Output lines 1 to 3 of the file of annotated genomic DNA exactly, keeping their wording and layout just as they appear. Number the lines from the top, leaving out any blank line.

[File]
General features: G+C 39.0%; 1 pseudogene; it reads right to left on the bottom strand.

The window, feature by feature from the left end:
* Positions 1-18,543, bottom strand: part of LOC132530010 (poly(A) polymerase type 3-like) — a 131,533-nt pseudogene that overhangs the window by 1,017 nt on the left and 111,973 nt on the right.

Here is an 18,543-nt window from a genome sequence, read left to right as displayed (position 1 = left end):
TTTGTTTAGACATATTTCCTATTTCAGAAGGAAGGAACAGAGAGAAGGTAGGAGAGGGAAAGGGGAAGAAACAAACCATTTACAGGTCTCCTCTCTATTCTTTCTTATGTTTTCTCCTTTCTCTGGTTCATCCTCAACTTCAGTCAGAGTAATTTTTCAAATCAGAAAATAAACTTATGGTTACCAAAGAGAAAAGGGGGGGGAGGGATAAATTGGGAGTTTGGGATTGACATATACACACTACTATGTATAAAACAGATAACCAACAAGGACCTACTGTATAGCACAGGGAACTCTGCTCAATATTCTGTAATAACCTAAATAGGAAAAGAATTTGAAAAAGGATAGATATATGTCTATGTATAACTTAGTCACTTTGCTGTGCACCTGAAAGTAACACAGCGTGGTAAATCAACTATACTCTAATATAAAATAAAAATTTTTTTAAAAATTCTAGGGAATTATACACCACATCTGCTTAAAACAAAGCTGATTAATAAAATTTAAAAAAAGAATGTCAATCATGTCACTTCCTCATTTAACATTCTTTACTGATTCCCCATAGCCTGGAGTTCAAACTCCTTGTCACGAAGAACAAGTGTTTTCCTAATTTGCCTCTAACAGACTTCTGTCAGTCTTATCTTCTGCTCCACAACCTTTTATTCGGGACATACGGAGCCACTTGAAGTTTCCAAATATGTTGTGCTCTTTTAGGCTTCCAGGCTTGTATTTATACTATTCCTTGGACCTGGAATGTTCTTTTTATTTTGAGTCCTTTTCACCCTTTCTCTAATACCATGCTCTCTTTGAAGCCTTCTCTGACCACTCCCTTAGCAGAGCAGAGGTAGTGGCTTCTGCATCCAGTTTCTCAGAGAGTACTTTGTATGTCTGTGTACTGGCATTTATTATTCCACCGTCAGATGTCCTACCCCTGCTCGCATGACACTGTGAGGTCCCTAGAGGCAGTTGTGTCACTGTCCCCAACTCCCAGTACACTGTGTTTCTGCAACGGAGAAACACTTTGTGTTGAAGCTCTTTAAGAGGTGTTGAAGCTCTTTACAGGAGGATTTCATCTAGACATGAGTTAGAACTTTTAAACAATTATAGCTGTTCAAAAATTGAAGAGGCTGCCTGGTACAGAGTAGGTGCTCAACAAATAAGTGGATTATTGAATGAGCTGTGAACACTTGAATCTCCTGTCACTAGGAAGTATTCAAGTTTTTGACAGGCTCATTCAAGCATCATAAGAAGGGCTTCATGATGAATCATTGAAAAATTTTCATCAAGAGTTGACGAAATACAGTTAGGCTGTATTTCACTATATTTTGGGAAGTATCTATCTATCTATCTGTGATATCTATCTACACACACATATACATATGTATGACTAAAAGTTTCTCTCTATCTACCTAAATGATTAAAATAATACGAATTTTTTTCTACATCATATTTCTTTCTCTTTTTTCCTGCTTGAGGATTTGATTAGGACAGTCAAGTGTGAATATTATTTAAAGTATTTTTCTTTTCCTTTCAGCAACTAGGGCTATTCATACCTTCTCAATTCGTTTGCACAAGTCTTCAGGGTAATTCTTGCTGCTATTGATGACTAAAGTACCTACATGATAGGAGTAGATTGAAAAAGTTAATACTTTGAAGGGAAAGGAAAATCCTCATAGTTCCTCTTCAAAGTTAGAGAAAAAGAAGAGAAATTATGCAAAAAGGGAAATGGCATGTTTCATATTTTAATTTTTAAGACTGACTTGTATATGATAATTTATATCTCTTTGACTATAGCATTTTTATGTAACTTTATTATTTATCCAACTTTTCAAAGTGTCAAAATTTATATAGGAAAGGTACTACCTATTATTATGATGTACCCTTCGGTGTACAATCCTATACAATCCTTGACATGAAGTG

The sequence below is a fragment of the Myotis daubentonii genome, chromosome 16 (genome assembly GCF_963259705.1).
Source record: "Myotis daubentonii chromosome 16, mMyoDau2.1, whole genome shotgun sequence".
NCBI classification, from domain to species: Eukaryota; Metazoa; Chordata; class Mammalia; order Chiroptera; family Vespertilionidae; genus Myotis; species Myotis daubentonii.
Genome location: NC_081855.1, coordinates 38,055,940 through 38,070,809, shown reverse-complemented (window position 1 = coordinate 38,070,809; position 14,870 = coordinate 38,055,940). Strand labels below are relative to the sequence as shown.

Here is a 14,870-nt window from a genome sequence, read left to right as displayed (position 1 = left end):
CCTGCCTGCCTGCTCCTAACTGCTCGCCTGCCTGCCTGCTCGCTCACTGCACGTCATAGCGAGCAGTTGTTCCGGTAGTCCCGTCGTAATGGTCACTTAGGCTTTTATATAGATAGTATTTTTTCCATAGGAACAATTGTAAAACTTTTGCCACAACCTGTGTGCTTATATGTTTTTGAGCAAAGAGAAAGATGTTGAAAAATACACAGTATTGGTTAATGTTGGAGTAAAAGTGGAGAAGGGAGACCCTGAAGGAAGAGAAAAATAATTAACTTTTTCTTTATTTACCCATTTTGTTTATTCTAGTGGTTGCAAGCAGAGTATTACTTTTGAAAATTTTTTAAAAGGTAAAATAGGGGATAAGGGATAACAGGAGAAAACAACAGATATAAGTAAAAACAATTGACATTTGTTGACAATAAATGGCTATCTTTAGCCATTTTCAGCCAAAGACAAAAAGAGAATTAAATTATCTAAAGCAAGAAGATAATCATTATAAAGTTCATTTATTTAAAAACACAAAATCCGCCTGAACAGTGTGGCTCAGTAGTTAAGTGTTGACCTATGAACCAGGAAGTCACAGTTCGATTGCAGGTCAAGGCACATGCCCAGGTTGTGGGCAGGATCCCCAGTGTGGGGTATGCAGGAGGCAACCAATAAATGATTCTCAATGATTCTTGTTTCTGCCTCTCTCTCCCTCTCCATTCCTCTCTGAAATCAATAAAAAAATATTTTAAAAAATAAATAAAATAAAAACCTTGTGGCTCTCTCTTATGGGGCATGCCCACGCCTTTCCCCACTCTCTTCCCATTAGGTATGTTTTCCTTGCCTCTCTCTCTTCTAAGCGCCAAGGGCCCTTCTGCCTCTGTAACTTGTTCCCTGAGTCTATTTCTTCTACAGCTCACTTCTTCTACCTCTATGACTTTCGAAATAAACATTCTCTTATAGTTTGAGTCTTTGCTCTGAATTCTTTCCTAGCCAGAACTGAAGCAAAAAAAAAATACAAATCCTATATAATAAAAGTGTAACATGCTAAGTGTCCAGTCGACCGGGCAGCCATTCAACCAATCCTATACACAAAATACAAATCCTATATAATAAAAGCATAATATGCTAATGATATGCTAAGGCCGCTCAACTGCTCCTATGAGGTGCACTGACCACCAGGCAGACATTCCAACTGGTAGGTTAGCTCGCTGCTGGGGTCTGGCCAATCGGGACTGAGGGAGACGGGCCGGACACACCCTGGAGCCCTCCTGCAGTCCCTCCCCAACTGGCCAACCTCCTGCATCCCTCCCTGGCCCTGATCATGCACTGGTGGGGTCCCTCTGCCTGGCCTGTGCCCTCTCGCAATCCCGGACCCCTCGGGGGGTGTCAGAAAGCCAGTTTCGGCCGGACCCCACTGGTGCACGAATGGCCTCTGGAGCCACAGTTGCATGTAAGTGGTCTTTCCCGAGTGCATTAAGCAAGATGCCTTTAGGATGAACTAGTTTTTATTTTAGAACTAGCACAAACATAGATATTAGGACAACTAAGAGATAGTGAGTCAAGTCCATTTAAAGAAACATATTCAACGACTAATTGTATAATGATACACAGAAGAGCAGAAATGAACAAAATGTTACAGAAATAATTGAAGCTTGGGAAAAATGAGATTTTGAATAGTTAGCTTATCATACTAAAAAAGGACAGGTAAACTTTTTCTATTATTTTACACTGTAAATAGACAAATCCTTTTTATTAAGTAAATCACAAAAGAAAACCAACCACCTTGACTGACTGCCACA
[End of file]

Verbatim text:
General features: G+C 39.0%; 1 pseudogene; it reads right to left on the bottom strand.

The window, feature by feature from the left end:
* Positions 1-18,543, bottom strand: part of LOC132530010 (poly(A) polymerase type 3-like) — a 131,533-nt pseudogene that overhangs the window by 1,017 nt on the left and 111,973 nt on the right.